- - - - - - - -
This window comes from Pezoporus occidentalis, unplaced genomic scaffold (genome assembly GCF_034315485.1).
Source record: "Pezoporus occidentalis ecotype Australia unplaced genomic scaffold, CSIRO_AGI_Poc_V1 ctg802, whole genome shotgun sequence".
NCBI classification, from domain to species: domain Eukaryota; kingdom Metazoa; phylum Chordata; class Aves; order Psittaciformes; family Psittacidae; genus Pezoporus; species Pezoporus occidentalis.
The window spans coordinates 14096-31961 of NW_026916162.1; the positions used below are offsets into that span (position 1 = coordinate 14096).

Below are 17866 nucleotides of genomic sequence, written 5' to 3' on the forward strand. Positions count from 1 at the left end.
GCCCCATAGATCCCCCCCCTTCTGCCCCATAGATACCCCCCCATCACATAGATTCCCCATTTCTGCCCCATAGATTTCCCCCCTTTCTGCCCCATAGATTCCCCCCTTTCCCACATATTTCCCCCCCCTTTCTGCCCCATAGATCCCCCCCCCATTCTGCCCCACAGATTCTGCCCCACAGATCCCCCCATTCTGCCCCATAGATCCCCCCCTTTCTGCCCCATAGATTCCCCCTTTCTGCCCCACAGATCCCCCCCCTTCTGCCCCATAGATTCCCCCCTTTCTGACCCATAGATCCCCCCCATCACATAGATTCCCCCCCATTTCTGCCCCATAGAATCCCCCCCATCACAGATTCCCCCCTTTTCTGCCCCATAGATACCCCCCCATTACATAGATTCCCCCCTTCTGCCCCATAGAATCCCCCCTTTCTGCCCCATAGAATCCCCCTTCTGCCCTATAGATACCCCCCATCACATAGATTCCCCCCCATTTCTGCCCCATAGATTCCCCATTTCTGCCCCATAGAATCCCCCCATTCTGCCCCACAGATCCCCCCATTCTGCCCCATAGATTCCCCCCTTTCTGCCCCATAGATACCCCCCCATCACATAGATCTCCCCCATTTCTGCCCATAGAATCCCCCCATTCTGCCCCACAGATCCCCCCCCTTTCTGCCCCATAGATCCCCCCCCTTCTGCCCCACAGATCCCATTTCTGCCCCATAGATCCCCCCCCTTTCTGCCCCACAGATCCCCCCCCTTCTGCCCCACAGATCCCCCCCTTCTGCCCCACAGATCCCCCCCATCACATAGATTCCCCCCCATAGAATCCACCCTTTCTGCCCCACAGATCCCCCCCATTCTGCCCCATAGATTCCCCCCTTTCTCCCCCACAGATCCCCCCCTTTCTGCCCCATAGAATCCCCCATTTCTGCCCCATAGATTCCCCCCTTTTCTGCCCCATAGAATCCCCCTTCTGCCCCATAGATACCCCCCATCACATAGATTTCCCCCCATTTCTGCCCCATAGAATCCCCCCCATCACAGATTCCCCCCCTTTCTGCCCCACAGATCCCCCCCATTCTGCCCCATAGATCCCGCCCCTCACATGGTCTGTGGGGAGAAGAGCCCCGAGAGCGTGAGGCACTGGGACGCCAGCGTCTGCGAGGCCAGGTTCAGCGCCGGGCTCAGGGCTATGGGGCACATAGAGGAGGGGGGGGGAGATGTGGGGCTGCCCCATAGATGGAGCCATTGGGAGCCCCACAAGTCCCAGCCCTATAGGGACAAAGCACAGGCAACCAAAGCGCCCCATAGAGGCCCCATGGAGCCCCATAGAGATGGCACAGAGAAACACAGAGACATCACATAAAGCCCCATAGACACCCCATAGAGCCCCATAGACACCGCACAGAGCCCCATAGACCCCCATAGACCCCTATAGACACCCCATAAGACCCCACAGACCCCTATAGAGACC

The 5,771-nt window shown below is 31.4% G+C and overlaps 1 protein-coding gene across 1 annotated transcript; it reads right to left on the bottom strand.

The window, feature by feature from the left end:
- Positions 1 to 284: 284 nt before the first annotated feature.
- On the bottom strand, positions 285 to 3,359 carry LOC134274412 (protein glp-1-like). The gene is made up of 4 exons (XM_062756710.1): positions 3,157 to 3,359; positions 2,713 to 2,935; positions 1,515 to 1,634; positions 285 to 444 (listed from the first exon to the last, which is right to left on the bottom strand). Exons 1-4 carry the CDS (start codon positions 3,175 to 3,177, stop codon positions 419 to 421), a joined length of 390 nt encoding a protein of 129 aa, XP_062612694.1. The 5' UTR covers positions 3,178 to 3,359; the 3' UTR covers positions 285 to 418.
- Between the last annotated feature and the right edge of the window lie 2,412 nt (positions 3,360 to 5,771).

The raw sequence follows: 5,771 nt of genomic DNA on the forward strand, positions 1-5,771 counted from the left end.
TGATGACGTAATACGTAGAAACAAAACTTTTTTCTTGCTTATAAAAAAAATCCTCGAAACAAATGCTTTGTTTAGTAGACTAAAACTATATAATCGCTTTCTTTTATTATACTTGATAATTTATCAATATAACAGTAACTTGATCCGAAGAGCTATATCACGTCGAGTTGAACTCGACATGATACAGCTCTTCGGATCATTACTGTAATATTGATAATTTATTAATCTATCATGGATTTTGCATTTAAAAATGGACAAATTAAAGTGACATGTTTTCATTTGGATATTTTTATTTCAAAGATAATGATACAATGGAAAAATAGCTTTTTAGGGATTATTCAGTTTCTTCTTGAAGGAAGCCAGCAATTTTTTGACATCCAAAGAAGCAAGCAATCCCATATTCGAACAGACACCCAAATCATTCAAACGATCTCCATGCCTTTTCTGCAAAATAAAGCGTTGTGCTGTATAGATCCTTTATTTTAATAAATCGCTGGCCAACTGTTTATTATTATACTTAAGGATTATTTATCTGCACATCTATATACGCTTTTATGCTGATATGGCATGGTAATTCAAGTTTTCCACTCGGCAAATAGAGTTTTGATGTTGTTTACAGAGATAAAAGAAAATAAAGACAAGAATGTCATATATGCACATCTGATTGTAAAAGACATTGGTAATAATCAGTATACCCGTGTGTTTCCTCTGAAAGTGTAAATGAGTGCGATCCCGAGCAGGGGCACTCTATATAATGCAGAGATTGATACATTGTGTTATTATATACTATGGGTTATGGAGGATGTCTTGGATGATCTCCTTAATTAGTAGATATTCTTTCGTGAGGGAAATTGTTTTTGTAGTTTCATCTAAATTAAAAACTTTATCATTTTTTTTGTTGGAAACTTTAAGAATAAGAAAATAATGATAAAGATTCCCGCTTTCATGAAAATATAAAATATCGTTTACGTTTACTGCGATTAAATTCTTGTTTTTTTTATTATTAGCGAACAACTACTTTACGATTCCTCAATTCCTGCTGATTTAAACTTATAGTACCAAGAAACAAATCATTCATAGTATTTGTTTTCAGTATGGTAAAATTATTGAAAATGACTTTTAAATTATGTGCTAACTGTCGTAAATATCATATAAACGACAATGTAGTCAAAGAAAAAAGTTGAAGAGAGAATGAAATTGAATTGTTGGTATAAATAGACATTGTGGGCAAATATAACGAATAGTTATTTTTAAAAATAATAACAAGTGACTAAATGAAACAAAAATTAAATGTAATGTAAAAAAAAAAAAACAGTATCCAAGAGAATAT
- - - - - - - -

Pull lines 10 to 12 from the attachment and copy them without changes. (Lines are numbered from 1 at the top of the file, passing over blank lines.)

- On the bottom strand, positions 285 to 3,359 carry LOC134274412 (protein glp-1-like). The gene is made up of 4 exons (XM_062756710.1): positions 3,157 to 3,359; positions 2,713 to 2,935; positions 1,515 to 1,634; positions 285 to 444 (listed from the first exon to the last, which is right to left on the bottom strand). Exons 1-4 carry the CDS (start codon positions 3,175 to 3,177, stop codon positions 419 to 421), a joined length of 390 nt encoding a protein of 129 aa, XP_062612694.1. The 5' UTR covers positions 3,178 to 3,359; the 3' UTR covers positions 285 to 418.
- Between the last annotated feature and the right edge of the window lie 2,412 nt (positions 3,360 to 5,771).

The raw sequence follows: 5,771 nt of genomic DNA on the forward strand, positions 1-5,771 counted from the left end.